Winter Travels (III) – Transportation

 Luzern-Rigi 015

This entry is a continuation of Winter Travels and whatnots (I) and Winter Travels (II) – Where To Go?.

Transportation alone constitutes more than half of anyone’s travel expenses to Europe. My explanation in this entry is oriented on how to travel cheap, safe and secure while getting to where you want to go. For those who want to travel luxuriously, this entry might be of little value.

Getting out from Russia


  1. Valid passport
  2. Immigration card
  3. Reentry visa (the green thing Deanery gives us)
  4. E-Ticket (printed – for your reference)
  5. Credit card, ATM card and cash (they’ll ask you about this at immigration and customs – if you don’t have any, they suspect you want to work in Europe or something)

Aeroflot – it’s a very convenient flight, it takes you wherever you want to go in Europe (no transit required for most destinations). But their price is ridiculously expensive, except when there’s a special promotion. So, most people are anxiously waiting for this promotion to come. The cheapest destinations are always the German cities (Berlin, Hamburg, Hannover, Munich, Frankfurt, Duesseldorf) and some Eastern European cities. The timing is quite flexible.

AirBerlin – this flight travels from Moscow Domodedovo to anywhere in Europe, but you have to transit for a couple of hours in one of the German cities first (sometimes Vienna), then you proceed to the next destination. The price is not bad at all, almost the same like Aeroflot on its special promotion at most times (even NOW!). The timing is quite flexible.

KD Avia – very cheap flight, transit in Kaliningrad. The timing is not flexible and it’s always late.

Air Baltic – another cheap flight, but you have to transit in one Riga or Vilnius. Timing not flexible.

S7 – expensive, except when there is special promotion. Goes to fewer European cities compared to Aeroflot. Used by Nizhnians and Volgogradians to get back to their respective cities after traveling Europe.

Germanwings – transit in German cities like AirBerlin, but less flexible. The prices are almost the same like AirBerlin.


Transportation within Europe

Munich 005

Private – if you are traveling 4 people, traveling in one country only (e.g. Spain only or Italy only) and have international driving license, RENT A CAR! It’s seriously cheaper than trains, and much more flexible too! Some countries have cheaper petrol price than the other – so go check that out. Traveling in rental car provides more flexibility and security. You can try hitchhiking, but that totally goes against the spirit of flexibility and security.

Bus – it is a cheap means of transportation, best for intercity travels provided that those cities are quite near to each other (e.g. Nuremberg to Prague). Take a flight if the cities are far apart (e.g. Prague to Paris), the price is cheaper than the bus – unless you don’t mind the leg cramps, back pain and sleeplessness.


Norway in a nutshell 020


(a) Intercity train – intercity trains are different in each country, but the principle is the same; it gets you from one city to another. It’s a very convenient mode of traveling, especially if you want to go to smaller towns. In Switzerland, I used Swiss Youth Pass and I can travel on any Intercity trains in Switzerland. In Bavaria, Germany, there was this one-day ticket for €27 for 5 people traveling on any train within Bavaria region.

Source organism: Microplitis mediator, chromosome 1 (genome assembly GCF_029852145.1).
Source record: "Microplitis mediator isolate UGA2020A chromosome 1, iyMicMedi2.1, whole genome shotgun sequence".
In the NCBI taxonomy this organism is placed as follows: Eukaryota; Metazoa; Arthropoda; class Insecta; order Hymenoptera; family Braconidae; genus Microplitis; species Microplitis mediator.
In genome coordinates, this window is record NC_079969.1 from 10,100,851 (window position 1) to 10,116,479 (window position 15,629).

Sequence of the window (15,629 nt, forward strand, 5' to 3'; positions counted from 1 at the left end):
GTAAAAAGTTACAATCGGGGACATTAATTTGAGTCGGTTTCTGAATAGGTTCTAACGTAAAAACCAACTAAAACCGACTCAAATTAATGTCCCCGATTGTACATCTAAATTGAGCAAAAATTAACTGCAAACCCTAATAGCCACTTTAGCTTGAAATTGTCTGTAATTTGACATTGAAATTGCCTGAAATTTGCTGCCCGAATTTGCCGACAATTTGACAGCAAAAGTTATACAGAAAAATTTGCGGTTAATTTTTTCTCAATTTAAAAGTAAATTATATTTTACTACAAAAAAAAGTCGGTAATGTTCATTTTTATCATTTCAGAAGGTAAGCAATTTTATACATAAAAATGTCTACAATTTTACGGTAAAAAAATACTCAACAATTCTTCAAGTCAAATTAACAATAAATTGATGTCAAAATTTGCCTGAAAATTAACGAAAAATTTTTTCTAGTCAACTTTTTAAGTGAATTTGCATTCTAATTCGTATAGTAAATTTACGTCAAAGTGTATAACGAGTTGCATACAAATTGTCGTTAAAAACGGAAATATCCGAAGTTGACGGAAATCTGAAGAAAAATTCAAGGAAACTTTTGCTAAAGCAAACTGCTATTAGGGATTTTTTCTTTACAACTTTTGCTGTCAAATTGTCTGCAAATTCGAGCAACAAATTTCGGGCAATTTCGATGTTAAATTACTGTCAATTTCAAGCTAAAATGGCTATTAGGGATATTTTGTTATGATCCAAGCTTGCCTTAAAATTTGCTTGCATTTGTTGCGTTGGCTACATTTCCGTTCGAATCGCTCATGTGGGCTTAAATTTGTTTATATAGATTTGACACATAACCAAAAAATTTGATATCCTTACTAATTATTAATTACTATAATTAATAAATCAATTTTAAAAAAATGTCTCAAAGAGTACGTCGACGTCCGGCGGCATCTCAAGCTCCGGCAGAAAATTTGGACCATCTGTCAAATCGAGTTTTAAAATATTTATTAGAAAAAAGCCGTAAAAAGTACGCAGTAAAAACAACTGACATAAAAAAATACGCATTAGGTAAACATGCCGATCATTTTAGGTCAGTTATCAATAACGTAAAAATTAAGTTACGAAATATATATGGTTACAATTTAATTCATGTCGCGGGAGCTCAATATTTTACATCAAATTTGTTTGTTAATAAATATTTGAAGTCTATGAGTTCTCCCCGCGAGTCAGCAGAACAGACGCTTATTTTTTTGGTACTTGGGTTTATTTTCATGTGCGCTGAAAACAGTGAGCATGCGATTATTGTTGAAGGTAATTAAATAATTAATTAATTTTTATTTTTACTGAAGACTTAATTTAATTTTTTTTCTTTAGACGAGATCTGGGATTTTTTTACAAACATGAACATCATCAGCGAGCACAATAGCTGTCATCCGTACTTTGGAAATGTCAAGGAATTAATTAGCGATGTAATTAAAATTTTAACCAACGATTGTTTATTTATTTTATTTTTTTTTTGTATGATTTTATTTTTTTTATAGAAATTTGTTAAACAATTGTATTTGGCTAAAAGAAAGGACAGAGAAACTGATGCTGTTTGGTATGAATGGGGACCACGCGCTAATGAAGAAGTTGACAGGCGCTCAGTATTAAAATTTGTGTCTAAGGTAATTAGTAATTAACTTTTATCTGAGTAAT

(b) Night train – another type of intercity train, but travels at night and arrives the next day in the morning or afternoon. With this night train, you save the trouble of finding accommodation on one night and saves your time by traveling while sleeping. Best used for cities which are 6-12 hours apart, e.g. Milan to Paris. If it is Milan to Florence, no need to take the night train. Take the 3-hour evening train and sleep in Florence instead… Don’t be so cheap laaa

(c) Eurail and all that – it has a fixed price, a fixed number of days you want to travel within a fixed number of countries. It is flexible in sense of the choice of destination you wish to go in any time of the day. But it is much cheaper if you already decide which city to go next and buy a one-way ticket.


File:TUIfly B738 D-AHFI.jpg

Flights – cheap flights are abundant in Europe, though it may be decreasing in number due to recession. The price is as cheap as traveling by a bus, only it’s faster. Want to go to Geneva from Paris? Take Easyjet! It’s fast, convenient and cheap.

(a) RyanAir –  travel within UK and Ireland is getting easier with RyanAir. The air company is Ireland-based, its market extends to mainland Europe. The price is the cheapest compared to other cheap flights, but some of its timing and airport locations are not convenient for passengers e.g. in Frankfurt, RyanAir lands in Frankfurt Hahn airport instead of the world-renown Frankfurt Main… Frankfurt Hahn is located 120km from the city of Frankfurt! Check-in luggage is going to be charged, so it’s not that cheap anyway 🙂

(b) AirBerlin, TUIfly, Germanwings – to name a few of the Germany-based cheap airlines. Should you decide to transit in Germany and want to go elsewhere from Germany, these are the flights for you. Buy TUIfly tickets on Tuesdays, their flights are cheaper on that day.

(c) Others – check out using

3 thoughts on “Winter Travels (III) – Transportation

  1. thanx!!!!
    hv a question…im thnking of goin frm prague to dresden…or mb nuremberg or munich or anywhr in germany. but i really cant decide whc 1 is d best..hv u been to any of this places??what do u think?

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